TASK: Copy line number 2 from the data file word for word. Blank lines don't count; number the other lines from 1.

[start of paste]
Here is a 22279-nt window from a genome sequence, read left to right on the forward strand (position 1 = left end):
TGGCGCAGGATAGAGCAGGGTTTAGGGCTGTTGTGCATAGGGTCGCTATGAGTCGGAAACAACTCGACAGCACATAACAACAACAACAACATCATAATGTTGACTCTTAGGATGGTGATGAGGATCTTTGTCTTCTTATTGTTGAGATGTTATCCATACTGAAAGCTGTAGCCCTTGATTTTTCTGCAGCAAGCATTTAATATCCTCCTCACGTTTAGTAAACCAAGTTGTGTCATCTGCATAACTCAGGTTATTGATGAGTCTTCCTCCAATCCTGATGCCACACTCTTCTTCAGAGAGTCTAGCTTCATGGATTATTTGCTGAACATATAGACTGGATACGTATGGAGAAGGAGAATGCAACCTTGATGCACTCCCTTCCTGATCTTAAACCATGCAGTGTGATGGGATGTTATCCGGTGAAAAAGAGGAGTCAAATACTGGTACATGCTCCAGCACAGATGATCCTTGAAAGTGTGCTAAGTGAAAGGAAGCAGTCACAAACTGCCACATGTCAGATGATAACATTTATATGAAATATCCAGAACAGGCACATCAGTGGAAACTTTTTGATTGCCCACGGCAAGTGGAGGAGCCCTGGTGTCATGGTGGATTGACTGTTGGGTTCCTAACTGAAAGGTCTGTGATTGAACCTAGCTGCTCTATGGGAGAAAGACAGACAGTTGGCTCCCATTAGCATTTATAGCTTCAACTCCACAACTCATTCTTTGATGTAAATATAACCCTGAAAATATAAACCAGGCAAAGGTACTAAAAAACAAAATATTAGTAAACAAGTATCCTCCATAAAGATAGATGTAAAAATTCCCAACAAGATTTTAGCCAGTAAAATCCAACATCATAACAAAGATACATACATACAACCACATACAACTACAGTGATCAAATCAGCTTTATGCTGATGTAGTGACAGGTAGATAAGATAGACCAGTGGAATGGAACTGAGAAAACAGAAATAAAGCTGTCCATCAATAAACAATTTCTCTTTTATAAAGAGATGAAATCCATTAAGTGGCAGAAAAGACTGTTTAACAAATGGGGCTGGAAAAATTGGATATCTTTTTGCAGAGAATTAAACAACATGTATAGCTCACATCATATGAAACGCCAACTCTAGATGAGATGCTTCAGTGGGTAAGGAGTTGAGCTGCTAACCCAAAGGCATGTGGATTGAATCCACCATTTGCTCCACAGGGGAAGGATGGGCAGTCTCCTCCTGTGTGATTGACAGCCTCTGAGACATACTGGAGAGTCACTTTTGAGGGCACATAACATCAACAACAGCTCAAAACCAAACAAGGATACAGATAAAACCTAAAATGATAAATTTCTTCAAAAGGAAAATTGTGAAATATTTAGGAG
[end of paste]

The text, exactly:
TGGCGCAGGATAGAGCAGGGTTTAGGGCTGTTGTGCATAGGGTCGCTATGAGTCGGAAACAACTCGACAGCACATAACAACAACAACAACATCATAATGTTGACTCTTAGGATGGTGATGAGGATCTTTGTCTTCTTATTGTTGAGATGTTATCCATACTGAAAGCTGTAGCCCTTGATTTTTCTGCAGCAAGCATTTAATATCCTCCTCACGTTTAGTAAACCAAGTTGTGTCATCTGCATAACTCAGGTTATTGATGAGTCTTCCTCCAATCCTGATGCCACACTCTTCTTCAGAGAGTCTAGCTTCATGGATTATTTGCTGAACATATAGACTGGATACGTATGGAGAAGGAGAATGCAACCTTGATGCACTCCCTTCCTGATCTTAAACCATGCAGTGTGATGGGATGTTATCCGGTGAAAAAGAGGAGTCAAATACTGGTACATGCTCCAGCACAGATGATCCTTGAAAGTGTGCTAAGTGAAAGGAAGCAGTCACAAACTGCCACATGTCAGATGATAACATTTATATGAAATATCCAGAACAGGCACATCAGTGGAAACTTTTTGATTGCCCACGGCAAGTGGAGGAGCCCTGGTGTCATGGTGGATTGACTGTTGGGTTCCTAACTGAAAGGTCTGTGATTGAACCTAGCTGCTCTATGGGAGAAAGACAGACAGTTGGCTCCCATTAGCATTTATAGCTTCAACTCCACAACTCATTCTTTGATGTAAATATAACCCTGAAAATATAAACCAGGCAAAGGTACTAAAAAACAAAATATTAGTAAACAAGTATCCTCCATAAAGATAGATGTAAAAATTCCCAACAAGATTTTAGCCAGTAAAATCCAACATCATAACAAAGATACATACATACAACCACATACAACTACAGTGATCAAATCAGCTTTATGCTGATGTAGTGACAGGTAGATAAGATAGACCAGTGGAATGGAACTGAGAAAACAGAAATAAAGCTGTCCATCAATAAACAATTTCTCTTTTATAAAGAGATGAAATCCATTAAGTGGCAGAAAAGACTGTTTAACAAATGGGGCTGGAAAAATTGGATATCTTTTTGCAGAGAATTAAACAACATGTATAGCTCACATCATATGAAACGCCAACTCTAGATGAGATGCTTCAGTGGGTAAGGAGTTGAGCTGCTAACCCAAAGGCATGTGGATTGAATCCACCATTTGCTCCACAGGGGAAGGATGGGCAGTCTCCTCCTGTGTGATTGACAGCCTCTGAGACATACTGGAGAGTCACTTTTGAGGGCACATAACATCAACAACAGCTCAAAACCAAACAAGGATACAGATAAAACCTAAAATGATAAATTTCTTCAAAAGGAAAATTGTGAAATATTTAGGAG